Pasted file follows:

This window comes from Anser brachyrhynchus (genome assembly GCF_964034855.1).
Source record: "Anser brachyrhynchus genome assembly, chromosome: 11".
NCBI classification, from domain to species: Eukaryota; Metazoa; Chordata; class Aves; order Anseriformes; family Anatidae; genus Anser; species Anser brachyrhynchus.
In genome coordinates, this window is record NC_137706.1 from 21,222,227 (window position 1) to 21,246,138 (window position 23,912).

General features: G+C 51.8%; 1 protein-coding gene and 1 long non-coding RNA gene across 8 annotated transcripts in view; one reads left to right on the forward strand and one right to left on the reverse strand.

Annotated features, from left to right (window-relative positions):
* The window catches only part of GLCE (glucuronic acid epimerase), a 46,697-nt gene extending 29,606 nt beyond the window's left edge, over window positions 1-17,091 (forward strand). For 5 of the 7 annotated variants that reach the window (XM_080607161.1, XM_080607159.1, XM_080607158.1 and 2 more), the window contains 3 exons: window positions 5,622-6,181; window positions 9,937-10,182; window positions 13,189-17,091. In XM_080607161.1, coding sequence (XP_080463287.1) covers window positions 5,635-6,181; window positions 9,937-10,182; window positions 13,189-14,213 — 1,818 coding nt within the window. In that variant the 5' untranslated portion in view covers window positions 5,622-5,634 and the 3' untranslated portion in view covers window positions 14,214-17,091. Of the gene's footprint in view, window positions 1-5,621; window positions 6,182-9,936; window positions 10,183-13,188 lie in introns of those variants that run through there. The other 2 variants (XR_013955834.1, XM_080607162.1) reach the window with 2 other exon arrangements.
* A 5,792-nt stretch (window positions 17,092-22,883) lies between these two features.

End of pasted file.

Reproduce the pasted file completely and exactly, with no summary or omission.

This window comes from Anser brachyrhynchus (genome assembly GCF_964034855.1).
Source record: "Anser brachyrhynchus genome assembly, chromosome: 11".
NCBI classification, from domain to species: Eukaryota; Metazoa; Chordata; class Aves; order Anseriformes; family Anatidae; genus Anser; species Anser brachyrhynchus.
In genome coordinates, this window is record NC_137706.1 from 21,222,227 (window position 1) to 21,246,138 (window position 23,912).

General features: G+C 51.8%; 1 protein-coding gene and 1 long non-coding RNA gene across 8 annotated transcripts in view; one reads left to right on the forward strand and one right to left on the reverse strand.

Annotated features, from left to right (window-relative positions):
* The window catches only part of GLCE (glucuronic acid epimerase), a 46,697-nt gene extending 29,606 nt beyond the window's left edge, over window positions 1-17,091 (forward strand). For 5 of the 7 annotated variants that reach the window (XM_080607161.1, XM_080607159.1, XM_080607158.1 and 2 more), the window contains 3 exons: window positions 5,622-6,181; window positions 9,937-10,182; window positions 13,189-17,091. In XM_080607161.1, coding sequence (XP_080463287.1) covers window positions 5,635-6,181; window positions 9,937-10,182; window positions 13,189-14,213 — 1,818 coding nt within the window. In that variant the 5' untranslated portion in view covers window positions 5,622-5,634 and the 3' untranslated portion in view covers window positions 14,214-17,091. Of the gene's footprint in view, window positions 1-5,621; window positions 6,182-9,936; window positions 10,183-13,188 lie in introns of those variants that run through there. The other 2 variants (XR_013955834.1, XM_080607162.1) reach the window with 2 other exon arrangements.
* A 5,792-nt stretch (window positions 17,092-22,883) lies between these two features.